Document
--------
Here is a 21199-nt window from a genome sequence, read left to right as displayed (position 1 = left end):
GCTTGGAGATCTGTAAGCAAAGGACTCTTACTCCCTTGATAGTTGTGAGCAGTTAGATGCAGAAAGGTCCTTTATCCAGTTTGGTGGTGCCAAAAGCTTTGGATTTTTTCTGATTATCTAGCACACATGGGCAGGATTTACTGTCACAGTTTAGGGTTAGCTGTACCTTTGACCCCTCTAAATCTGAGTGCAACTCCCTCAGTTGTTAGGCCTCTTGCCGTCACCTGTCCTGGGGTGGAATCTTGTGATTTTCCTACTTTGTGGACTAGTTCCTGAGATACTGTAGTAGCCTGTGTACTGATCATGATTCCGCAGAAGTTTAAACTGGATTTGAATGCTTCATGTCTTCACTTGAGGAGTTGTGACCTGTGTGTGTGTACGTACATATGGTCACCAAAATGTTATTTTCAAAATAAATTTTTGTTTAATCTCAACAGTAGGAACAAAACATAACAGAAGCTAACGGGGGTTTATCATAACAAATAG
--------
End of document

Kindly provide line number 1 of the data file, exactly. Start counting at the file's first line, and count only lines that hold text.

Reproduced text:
Here is a 21199-nt window from a genome sequence, read left to right as displayed (position 1 = left end):